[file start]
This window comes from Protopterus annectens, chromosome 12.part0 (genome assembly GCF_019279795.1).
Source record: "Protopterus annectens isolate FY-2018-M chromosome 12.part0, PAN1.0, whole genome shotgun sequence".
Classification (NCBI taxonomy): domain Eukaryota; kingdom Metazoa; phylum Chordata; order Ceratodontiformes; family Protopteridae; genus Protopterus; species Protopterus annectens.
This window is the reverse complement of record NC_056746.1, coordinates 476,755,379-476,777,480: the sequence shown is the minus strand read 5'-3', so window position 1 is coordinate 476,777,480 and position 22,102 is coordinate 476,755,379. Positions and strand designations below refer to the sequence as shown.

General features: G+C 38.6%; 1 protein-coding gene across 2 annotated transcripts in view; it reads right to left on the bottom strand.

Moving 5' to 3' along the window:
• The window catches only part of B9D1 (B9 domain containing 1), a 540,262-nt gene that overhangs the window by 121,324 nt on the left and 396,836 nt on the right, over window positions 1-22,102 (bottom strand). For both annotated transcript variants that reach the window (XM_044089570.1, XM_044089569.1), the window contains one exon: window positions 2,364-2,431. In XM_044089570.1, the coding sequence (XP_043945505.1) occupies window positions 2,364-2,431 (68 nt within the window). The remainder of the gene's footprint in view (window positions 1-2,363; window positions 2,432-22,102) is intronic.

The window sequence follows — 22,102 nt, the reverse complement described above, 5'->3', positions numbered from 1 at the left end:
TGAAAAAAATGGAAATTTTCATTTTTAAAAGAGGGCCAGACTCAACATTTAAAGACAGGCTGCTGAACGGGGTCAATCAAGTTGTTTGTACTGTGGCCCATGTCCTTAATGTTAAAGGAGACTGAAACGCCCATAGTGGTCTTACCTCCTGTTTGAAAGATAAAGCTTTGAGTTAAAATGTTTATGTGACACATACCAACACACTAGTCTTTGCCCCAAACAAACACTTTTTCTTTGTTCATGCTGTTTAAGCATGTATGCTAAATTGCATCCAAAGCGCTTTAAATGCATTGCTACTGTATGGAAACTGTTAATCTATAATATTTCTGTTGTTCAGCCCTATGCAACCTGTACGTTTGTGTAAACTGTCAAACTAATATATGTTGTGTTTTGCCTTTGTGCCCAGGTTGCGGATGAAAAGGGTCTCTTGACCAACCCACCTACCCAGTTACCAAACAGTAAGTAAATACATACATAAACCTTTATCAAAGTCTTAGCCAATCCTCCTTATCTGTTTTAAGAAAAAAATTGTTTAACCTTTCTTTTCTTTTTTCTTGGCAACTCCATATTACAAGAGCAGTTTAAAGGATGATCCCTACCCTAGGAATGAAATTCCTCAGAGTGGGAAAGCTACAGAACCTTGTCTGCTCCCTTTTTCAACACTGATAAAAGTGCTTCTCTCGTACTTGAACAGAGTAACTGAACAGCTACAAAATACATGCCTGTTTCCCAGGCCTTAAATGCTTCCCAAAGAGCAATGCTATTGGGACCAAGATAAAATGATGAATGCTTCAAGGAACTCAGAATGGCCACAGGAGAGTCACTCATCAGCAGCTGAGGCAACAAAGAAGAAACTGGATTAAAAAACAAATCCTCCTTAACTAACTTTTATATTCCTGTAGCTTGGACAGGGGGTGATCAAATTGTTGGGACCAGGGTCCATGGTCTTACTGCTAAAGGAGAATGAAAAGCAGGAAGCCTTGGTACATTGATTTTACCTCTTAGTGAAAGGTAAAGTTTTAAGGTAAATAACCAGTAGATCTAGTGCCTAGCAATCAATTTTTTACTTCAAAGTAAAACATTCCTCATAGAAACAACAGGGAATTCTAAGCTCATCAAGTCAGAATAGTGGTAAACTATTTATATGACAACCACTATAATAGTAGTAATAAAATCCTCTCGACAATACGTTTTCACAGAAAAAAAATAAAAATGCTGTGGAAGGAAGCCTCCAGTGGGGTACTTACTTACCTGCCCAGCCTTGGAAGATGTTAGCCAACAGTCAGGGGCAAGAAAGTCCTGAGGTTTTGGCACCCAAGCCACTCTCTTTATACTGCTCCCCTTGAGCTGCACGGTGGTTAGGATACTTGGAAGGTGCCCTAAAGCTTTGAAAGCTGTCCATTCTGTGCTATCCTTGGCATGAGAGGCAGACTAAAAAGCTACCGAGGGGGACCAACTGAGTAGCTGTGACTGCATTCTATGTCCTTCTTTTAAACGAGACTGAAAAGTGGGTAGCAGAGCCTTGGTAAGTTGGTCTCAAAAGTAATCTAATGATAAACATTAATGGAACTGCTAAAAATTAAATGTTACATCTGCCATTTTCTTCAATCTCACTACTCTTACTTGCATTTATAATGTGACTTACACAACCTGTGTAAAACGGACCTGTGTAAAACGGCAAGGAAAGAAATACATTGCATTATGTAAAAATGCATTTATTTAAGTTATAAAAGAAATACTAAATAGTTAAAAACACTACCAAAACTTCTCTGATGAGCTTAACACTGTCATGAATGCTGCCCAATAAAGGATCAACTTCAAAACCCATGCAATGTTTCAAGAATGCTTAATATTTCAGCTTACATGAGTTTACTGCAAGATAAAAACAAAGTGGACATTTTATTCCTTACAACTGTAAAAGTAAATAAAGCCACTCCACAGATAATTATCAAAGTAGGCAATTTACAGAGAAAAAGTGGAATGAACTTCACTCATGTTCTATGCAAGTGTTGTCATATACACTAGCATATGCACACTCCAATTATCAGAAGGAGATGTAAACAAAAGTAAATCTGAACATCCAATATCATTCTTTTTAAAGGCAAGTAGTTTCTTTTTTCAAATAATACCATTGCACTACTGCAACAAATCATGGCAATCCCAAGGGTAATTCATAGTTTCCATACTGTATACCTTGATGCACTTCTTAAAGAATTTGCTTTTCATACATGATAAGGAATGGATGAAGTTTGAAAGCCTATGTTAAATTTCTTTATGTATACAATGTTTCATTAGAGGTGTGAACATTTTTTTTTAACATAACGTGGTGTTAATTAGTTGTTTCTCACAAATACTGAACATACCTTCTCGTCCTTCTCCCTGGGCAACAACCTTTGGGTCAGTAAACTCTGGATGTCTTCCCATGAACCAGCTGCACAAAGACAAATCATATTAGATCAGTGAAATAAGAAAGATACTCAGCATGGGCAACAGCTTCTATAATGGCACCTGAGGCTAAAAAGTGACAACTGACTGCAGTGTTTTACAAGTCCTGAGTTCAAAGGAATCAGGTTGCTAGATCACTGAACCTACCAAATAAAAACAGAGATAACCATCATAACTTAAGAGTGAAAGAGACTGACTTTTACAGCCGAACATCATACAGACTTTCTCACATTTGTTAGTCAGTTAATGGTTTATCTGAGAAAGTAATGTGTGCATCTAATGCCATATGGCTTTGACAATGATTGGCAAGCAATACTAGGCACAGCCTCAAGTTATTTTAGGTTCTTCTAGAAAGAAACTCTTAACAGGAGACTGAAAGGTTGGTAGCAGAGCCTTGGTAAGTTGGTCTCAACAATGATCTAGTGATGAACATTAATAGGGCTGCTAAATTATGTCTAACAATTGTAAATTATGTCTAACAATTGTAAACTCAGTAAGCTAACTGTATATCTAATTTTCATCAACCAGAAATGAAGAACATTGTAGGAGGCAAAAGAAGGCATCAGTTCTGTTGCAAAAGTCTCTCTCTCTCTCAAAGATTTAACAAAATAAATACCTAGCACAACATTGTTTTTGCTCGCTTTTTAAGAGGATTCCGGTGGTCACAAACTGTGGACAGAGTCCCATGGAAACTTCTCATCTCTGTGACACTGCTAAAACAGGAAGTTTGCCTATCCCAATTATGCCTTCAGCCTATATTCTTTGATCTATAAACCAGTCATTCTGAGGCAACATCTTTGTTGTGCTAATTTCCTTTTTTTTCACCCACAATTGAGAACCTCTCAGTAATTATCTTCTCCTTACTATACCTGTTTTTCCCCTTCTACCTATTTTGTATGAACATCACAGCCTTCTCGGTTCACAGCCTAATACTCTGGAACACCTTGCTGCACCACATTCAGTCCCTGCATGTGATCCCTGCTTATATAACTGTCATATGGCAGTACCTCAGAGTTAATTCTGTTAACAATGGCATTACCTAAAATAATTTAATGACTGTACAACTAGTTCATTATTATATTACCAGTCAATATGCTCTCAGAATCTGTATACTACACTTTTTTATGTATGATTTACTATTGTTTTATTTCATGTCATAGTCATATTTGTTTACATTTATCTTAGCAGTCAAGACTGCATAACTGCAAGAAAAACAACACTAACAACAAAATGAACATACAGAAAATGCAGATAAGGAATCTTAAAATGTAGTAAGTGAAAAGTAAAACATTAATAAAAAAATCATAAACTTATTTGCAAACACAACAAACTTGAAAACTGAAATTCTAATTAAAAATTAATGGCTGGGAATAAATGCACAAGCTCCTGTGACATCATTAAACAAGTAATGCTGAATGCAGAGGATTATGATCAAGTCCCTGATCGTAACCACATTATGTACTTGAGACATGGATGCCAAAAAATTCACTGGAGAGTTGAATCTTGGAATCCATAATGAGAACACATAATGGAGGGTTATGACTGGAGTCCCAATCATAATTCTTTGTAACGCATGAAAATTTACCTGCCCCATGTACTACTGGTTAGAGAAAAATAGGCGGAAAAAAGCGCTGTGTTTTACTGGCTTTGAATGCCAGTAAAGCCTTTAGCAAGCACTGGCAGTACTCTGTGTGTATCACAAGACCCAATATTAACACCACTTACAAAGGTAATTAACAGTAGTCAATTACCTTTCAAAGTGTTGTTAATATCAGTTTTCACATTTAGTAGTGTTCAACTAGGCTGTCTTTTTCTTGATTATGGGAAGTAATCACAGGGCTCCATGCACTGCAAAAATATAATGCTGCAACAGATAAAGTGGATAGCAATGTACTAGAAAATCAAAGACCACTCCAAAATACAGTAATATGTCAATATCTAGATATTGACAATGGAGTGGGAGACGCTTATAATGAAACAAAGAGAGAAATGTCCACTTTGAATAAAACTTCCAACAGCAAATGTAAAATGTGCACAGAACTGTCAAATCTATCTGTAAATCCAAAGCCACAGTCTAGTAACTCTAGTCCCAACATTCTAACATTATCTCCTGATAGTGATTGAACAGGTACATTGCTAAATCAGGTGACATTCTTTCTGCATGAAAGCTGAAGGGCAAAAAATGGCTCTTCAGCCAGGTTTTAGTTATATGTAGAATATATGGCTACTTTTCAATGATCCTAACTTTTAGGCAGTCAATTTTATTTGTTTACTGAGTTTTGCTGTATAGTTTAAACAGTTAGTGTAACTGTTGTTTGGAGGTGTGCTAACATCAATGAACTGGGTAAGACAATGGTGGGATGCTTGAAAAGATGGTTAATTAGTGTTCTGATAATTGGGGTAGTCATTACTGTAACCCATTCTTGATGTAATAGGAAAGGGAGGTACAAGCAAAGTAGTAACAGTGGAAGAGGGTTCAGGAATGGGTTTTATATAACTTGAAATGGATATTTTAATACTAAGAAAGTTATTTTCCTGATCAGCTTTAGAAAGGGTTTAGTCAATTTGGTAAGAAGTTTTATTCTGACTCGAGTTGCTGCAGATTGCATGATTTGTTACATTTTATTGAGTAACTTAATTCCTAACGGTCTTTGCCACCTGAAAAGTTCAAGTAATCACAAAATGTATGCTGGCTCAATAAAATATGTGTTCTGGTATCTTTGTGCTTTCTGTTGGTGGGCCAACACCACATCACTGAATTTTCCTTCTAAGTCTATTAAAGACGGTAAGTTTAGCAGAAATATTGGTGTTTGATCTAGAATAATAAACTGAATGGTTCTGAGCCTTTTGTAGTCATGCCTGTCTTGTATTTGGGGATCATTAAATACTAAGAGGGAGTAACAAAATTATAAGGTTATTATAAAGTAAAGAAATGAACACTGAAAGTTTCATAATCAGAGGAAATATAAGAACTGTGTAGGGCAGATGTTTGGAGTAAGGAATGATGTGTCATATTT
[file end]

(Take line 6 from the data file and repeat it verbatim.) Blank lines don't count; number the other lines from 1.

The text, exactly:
Moving 5' to 3' along the window: